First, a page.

Senate Bill 81 is extremely important to the future well-being in Pahrump. It will give the Division of Water Resources sorely needed tools to correct an over-appropriated basin (Basin 162).
Let me give you some background. I have lived in Pahrump for 64 years. I farmed cotton through 1982 and alfalfa through 1996, as well as raised some cattle. I took a deep interest in water rights and water law.
Over time I acquired a fairly large acreage of farmland as well as some commercial property. At this time I am a residential and commercial land developer. We own and operate a small state-regulated utility providing water and sewer services. In addition, I served in the state Assembly for four terms from 1966 through 1974. We own a substantial amount of water rights in the utility company, as well as some rights outside the utility company. My house is on a domestic well.
Now, let me tell you about Pahrump Valley’s water problem. There are currently more than 60,000 acre feet of permitted water rights. There are approximately 11,000 domestic wells in Pahrump that are allowed 2 acre feet annually (AFA). There are approximately another 9,000 parcels of land of one acre or more that are eligible for domestic wells.
According to the Division of Water Resources, there is a perennial yield to the valley of 20,000 acre feet annually. Meaning that’s how much water comes into the valley each year on average.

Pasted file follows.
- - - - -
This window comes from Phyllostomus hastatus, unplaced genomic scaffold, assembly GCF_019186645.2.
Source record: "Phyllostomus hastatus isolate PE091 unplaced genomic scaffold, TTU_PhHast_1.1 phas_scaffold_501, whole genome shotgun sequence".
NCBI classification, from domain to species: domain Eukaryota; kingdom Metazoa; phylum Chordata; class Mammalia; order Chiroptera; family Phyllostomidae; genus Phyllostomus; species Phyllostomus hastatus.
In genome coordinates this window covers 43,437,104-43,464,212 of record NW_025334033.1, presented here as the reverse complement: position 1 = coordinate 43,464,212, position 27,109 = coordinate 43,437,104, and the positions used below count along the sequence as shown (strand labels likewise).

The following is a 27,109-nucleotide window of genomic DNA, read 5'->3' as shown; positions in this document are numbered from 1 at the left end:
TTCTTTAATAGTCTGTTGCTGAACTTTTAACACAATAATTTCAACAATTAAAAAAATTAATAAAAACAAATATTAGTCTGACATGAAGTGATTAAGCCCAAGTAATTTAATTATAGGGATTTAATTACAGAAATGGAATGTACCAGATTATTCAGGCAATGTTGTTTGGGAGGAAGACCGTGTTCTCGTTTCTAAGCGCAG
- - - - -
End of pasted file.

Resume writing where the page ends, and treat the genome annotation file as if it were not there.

When you add 60,000 AFA of appropriated water to 11,000 domestic wells allowed 2 AFA or 22,000 AFA, you get a total of 82,000 AFA. Then you add another potential 9,000 domestic wells at 2 AFA (or 18,000 AFA) with potential withdrawals of 60,000 + 22,000 + 18,000 AFA or 100,000 AFA, which far exceeds the 20,000 AFA annual recharge.
We need SB 82.
The majority of permitted water right holders have, and will continue to stand ready to make substantial reductions. Domestic well owners must also participate in reducing their use.
Understand that most domestic wells are junior to permitted rights and would be the first to be curtailed if they don’t participate in voluntary reductions and the State Engineer uses the priority system established by Nevada law.
M. Kent (Tim) Hafen is one of the founders of modern-day Pahrump.